It seems that highly prolific DJ and electronic musician Diplo’s mind is in the right place when it comes to his approach to crafting an album while working in his genre – he’s made quite a few comments lately about the futility of crafting a truly engaging electronic album from front to back, opting instead for a seamless listening experience that mirrors what would blast over the speakers at a nightclub. While this is technically only his third solo project, Diplo has been a proven hitmaker for over a decade and his instincts at churning out a serviceable pop track are second-to-none. However, it seems that strangely enough Diplo has saved some of his most undercooked ideas for the project he finally decided to give the self-titled label. Collaborating with both bigger names and rising talent both behind the boards and on the mic, there are a couple shining hooks and engaging beats that break through, but most of these tracks feel like the Diplo formula on auto-pilot.
The opening track “Don’t Forget My Love” is the album’s standout, reminiscent of a massive 80s power-pop dance hit with its shuffling percussion and striking piano chords. The always suave and charismatic Miguel appears as the guest vocalist, and while the track honestly feels like it’s holding him back from reaching the true vocal heights we know he can deliver, his breathless and pleading delivery is a nice complement to the funky central guitar hook and he breezes through the speedier verses. The quick tempo of the track sets the pace immediately for the danceable tracks to come. The next track “High Rise,” on the other hand, feels almost as if Diplo crafted these two in the same brainstorming session and left them right beside each other instead of choosing the best one. Another smooth-talking and slightly tropical dance track with a big R&B singer – in this case, Leon Bridges – the track doesn’t have nearly as strong of a hook vocally or instrumentally. “Your Eyes” continues with similar instrumental palates as Diplo invites the newest Major Lazer member Ape Drums, known for Caribbean and dancehall mixes, onto the track and continues with the slightly tribal, driving percussion patterns, but this one has a distinctive and memorable vocal and hook to make it stand out from the pack. Australian singer RY X’s shimmering, filtered and echoey falsetto gives off the track’s feeling of romance just out of reach.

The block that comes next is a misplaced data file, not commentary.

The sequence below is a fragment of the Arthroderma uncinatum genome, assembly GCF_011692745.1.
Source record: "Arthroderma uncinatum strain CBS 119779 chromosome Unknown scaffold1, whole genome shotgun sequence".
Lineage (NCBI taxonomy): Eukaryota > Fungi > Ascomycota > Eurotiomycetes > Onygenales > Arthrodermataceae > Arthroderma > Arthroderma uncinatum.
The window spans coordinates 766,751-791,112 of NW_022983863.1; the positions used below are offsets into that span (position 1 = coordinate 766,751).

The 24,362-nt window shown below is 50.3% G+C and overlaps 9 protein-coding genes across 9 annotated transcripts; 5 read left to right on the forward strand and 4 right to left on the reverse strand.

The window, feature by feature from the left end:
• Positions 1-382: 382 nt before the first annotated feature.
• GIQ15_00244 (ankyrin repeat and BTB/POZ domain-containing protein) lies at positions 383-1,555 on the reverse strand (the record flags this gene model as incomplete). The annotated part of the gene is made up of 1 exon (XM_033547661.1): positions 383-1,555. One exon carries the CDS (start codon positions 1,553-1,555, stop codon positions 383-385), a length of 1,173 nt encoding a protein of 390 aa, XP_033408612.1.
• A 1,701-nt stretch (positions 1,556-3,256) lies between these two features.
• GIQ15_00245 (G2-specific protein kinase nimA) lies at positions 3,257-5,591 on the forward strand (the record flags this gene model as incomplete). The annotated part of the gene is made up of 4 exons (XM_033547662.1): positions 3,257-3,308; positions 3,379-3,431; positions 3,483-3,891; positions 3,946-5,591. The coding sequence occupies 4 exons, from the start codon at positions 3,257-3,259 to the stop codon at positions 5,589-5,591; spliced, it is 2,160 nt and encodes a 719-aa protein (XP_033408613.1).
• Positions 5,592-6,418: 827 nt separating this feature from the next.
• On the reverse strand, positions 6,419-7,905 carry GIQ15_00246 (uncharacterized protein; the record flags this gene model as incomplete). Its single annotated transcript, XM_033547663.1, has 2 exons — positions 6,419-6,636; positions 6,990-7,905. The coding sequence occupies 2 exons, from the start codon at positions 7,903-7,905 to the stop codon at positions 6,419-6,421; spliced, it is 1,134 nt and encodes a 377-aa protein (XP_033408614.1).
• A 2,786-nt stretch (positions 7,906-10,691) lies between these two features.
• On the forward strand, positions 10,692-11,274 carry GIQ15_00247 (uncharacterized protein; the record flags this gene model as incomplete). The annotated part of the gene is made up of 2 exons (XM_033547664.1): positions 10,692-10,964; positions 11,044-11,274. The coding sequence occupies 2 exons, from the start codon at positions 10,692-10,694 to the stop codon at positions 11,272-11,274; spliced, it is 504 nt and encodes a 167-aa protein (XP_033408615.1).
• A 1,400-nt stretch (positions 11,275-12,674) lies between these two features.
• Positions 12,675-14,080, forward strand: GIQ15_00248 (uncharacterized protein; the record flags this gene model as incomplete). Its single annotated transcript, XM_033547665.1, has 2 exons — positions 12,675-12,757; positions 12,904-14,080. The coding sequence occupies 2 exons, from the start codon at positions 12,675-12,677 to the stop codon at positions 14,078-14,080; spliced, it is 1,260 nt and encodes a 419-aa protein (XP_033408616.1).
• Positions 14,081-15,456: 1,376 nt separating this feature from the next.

As the tracks go on, the formulae begin to get increasingly evident. “One By One” features a hook from singer Elderbrook that’s certainly catchy, but feels highly similar to a host of other pop tracks. Diplo’s been in the hitmaking business long enough to know the science behind this stuff, and sometimes it’s science for a reason – the ethereal synth flitting around in the background and some more industrial material serving as the anchor are some more experimental choices that make it stand out from the blander material here as well, like the next track “Promises.” Diplo has mentioned that the process involved writing pop songs first, then turning them into dance songs, and that’s never more evident than here – he did just that with the simplest possible steps, just adding a quick, syncopated synth chord and a big bassline behind a relatively faceless hook from Kareen Lomax, who shows up a couple times here. From there, we get back-to-back tracks featuring very different hip-hop stars, to expectedly different result. “Right 2 Left” could have been pushed over the edge by an actual verse from Busta Rhymes, but as it is it stands as a chaotic rager of the highest order as Diplo takes one of Busta’s famously speedy lines and charges up the track’s tempo to match, the breakbeats at the forefront of the mix that would send any club into hysterics. “Humble” features Lil Yachty over another Diplo dance mix that he could likely churn out in a couple minutes, with a bizarrely filtered, barely audible performance from the warbly rap star – with how awkward it sounds here, it honestly sounds like it was ripped from a different song that was sent over, but Diplo didn’t want to pass up the feature opportunity.